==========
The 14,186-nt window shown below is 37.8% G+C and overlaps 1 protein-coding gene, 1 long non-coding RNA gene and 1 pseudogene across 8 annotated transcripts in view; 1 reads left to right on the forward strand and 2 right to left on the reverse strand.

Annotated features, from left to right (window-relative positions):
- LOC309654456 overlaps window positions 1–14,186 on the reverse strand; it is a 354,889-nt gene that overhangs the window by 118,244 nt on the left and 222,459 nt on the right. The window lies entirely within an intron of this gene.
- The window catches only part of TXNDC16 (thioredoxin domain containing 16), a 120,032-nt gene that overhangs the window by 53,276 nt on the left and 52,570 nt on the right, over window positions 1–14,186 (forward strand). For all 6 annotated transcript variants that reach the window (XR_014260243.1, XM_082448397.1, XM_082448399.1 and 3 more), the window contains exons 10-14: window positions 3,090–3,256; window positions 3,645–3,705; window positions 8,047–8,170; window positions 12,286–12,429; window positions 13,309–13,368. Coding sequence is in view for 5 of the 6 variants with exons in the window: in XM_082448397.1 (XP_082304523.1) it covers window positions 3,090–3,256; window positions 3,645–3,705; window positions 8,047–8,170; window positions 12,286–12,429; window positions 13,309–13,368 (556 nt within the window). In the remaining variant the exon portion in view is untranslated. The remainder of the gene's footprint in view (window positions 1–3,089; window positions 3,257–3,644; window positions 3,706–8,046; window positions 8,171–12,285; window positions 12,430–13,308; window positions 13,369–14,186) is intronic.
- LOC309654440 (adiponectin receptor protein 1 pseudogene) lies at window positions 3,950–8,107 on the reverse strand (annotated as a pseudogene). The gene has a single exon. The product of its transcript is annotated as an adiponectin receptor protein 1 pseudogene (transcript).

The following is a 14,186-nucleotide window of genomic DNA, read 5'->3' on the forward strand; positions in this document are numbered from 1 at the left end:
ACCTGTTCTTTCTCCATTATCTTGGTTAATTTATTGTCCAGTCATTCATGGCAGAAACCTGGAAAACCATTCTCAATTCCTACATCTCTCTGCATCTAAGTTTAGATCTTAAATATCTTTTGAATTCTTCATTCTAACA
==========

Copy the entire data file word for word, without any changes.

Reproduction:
The 14,186-nt window shown below is 37.8% G+C and overlaps 1 protein-coding gene, 1 long non-coding RNA gene and 1 pseudogene across 8 annotated transcripts in view; 1 reads left to right on the forward strand and 2 right to left on the reverse strand.

Annotated features, from left to right (window-relative positions):
- LOC309654456 overlaps window positions 1–14,186 on the reverse strand; it is a 354,889-nt gene that overhangs the window by 118,244 nt on the left and 222,459 nt on the right. The window lies entirely within an intron of this gene.
- The window catches only part of TXNDC16 (thioredoxin domain containing 16), a 120,032-nt gene that overhangs the window by 53,276 nt on the left and 52,570 nt on the right, over window positions 1–14,186 (forward strand). For all 6 annotated transcript variants that reach the window (XR_014260243.1, XM_082448397.1, XM_082448399.1 and 3 more), the window contains exons 10-14: window positions 3,090–3,256; window positions 3,645–3,705; window positions 8,047–8,170; window positions 12,286–12,429; window positions 13,309–13,368. Coding sequence is in view for 5 of the 6 variants with exons in the window: in XM_082448397.1 (XP_082304523.1) it covers window positions 3,090–3,256; window positions 3,645–3,705; window positions 8,047–8,170; window positions 12,286–12,429; window positions 13,309–13,368 (556 nt within the window). In the remaining variant the exon portion in view is untranslated. The remainder of the gene's footprint in view (window positions 1–3,089; window positions 3,257–3,644; window positions 3,706–8,046; window positions 8,171–12,285; window positions 12,430–13,308; window positions 13,369–14,186) is intronic.
- LOC309654440 (adiponectin receptor protein 1 pseudogene) lies at window positions 3,950–8,107 on the reverse strand (annotated as a pseudogene). The gene has a single exon. The product of its transcript is annotated as an adiponectin receptor protein 1 pseudogene (transcript).

The following is a 14,186-nucleotide window of genomic DNA, read 5'->3' on the forward strand; positions in this document are numbered from 1 at the left end:
ACCTGTTCTTTCTCCATTATCTTGGTTAATTTATTGTCCAGTCATTCATGGCAGAAACCTGGAAAACCATTCTCAATTCCTACATCTCTCTGCATCTAAGTTTAGATCTTAAATATCTTTTGAATTCTTCATTCTAACA